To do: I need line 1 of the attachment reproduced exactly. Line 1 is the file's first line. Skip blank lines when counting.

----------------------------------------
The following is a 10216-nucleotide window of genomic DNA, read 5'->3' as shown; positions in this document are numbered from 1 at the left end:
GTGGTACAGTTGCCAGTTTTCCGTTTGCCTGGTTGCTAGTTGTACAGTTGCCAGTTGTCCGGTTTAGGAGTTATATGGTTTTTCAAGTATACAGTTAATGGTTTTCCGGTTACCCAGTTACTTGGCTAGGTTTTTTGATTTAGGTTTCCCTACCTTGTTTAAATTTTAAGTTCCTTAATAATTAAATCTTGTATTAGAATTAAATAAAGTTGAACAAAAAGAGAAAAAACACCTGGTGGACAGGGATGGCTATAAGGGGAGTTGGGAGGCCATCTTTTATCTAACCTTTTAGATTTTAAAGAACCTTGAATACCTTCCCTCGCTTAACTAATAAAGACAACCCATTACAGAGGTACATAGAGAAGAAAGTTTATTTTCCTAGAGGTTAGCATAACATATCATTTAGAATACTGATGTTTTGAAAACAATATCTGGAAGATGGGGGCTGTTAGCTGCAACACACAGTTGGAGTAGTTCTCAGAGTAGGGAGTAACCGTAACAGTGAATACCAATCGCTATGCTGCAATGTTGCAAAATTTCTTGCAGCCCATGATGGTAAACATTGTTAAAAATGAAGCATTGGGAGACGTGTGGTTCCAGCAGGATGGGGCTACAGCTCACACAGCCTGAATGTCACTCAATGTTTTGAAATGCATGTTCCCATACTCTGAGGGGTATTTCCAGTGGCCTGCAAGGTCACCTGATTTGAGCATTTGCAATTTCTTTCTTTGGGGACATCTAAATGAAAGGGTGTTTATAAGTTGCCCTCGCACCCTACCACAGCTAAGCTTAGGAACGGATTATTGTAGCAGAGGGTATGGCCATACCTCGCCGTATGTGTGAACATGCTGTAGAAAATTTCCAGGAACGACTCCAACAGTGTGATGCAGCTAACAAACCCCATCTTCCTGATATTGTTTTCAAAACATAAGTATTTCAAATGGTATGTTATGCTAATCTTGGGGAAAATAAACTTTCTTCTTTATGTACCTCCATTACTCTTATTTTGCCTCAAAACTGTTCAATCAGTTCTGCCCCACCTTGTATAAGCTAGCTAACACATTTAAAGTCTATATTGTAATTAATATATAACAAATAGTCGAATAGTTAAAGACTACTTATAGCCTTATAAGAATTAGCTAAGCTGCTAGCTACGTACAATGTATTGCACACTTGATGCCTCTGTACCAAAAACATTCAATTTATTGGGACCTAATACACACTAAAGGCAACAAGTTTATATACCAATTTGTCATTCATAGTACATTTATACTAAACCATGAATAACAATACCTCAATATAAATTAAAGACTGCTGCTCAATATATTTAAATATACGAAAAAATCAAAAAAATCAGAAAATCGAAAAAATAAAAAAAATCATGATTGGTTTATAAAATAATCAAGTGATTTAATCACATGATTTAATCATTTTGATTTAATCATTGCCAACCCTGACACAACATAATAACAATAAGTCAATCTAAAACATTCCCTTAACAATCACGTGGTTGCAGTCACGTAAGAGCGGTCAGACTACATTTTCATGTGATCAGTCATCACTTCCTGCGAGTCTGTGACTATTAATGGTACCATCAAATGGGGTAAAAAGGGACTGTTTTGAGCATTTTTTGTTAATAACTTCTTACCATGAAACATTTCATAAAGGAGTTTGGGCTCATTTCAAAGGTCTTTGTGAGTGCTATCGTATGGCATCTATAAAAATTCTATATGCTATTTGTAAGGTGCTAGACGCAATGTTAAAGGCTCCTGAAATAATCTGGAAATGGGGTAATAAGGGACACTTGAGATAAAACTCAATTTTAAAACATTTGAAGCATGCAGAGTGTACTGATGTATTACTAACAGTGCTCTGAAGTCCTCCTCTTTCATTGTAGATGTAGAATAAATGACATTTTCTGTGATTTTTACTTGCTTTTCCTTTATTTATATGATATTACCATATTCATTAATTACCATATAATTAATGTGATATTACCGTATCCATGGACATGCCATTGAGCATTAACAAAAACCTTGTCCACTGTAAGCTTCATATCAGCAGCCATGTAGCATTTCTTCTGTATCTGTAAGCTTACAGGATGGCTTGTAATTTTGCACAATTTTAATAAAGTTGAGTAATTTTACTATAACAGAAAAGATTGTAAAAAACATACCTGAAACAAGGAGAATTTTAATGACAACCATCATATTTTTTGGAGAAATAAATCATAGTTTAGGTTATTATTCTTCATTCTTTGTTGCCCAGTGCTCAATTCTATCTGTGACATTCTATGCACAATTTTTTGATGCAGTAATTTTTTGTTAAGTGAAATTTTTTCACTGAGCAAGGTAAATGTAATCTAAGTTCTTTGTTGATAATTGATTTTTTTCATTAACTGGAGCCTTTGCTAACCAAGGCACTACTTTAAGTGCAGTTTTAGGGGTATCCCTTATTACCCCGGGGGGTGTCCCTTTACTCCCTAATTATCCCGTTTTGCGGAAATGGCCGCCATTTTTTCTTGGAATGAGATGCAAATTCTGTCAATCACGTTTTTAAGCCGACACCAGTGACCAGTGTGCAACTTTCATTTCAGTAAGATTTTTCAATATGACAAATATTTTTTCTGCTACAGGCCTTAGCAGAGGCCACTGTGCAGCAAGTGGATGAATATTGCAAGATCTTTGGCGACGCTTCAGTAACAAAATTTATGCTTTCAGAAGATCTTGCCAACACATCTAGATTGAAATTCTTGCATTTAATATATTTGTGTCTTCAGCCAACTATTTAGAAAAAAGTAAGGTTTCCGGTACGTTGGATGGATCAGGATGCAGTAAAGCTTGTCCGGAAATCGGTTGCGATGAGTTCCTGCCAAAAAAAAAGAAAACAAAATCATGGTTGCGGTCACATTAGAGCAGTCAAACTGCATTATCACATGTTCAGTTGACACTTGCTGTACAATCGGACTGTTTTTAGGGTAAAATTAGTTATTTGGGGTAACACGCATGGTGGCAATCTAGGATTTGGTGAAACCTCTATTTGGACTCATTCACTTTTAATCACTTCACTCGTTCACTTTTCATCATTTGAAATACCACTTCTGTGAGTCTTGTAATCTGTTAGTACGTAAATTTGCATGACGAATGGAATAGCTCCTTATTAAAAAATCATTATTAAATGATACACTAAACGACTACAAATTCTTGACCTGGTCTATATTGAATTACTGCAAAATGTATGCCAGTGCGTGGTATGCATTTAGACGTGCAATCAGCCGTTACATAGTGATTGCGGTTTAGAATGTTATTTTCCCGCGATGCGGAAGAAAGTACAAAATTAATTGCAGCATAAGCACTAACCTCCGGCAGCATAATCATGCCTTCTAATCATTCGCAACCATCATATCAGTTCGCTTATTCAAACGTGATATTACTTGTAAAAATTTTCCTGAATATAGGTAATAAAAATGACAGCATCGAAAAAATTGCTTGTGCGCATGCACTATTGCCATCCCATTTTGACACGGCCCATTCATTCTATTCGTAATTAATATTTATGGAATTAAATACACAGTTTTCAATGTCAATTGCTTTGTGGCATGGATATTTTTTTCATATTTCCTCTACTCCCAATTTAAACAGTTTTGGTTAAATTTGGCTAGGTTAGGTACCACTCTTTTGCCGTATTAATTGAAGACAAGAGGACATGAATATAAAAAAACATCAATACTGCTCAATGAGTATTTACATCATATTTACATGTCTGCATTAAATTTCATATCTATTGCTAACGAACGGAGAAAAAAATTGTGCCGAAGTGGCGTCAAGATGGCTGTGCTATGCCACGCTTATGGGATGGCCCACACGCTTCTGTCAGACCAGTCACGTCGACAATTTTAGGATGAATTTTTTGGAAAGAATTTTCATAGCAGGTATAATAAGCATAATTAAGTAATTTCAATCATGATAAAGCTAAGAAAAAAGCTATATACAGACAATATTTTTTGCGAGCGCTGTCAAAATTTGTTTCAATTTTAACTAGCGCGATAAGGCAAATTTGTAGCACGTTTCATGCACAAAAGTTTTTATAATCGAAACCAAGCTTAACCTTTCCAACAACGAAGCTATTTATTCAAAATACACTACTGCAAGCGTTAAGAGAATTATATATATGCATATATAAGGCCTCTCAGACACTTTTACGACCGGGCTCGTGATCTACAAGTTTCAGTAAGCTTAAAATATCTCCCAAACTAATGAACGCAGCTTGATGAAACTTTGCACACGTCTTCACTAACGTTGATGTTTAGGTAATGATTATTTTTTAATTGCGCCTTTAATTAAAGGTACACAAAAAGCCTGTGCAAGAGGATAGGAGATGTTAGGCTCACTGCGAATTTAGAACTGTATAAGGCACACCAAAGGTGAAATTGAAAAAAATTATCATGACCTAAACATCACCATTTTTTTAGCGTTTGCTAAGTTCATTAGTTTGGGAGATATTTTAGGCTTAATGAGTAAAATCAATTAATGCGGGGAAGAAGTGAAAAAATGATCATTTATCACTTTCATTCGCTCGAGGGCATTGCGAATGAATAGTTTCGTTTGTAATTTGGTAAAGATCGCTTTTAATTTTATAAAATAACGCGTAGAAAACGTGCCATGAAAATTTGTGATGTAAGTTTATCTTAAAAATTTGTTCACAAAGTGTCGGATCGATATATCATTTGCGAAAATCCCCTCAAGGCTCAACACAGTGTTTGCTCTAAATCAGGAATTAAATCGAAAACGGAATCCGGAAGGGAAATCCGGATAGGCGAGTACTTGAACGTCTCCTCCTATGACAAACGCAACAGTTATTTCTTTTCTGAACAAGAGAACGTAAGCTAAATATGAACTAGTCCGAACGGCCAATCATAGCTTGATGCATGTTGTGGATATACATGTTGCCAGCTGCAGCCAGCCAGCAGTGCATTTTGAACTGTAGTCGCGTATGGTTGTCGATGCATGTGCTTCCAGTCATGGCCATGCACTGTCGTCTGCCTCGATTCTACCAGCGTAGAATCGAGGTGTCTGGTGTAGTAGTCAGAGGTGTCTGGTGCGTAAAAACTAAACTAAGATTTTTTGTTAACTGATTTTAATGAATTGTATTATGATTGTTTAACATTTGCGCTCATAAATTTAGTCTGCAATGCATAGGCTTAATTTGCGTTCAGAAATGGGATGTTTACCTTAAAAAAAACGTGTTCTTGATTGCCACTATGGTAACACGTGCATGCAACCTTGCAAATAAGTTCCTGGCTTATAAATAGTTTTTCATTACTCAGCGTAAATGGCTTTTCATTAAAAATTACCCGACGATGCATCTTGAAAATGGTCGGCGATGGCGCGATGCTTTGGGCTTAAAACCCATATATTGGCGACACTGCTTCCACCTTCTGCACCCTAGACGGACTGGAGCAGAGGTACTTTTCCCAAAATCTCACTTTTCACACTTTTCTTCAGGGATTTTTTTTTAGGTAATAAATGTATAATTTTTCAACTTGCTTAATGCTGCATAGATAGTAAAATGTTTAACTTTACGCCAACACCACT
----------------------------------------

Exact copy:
The following is a 10216-nucleotide window of genomic DNA, read 5'->3' as shown; positions in this document are numbered from 1 at the left end: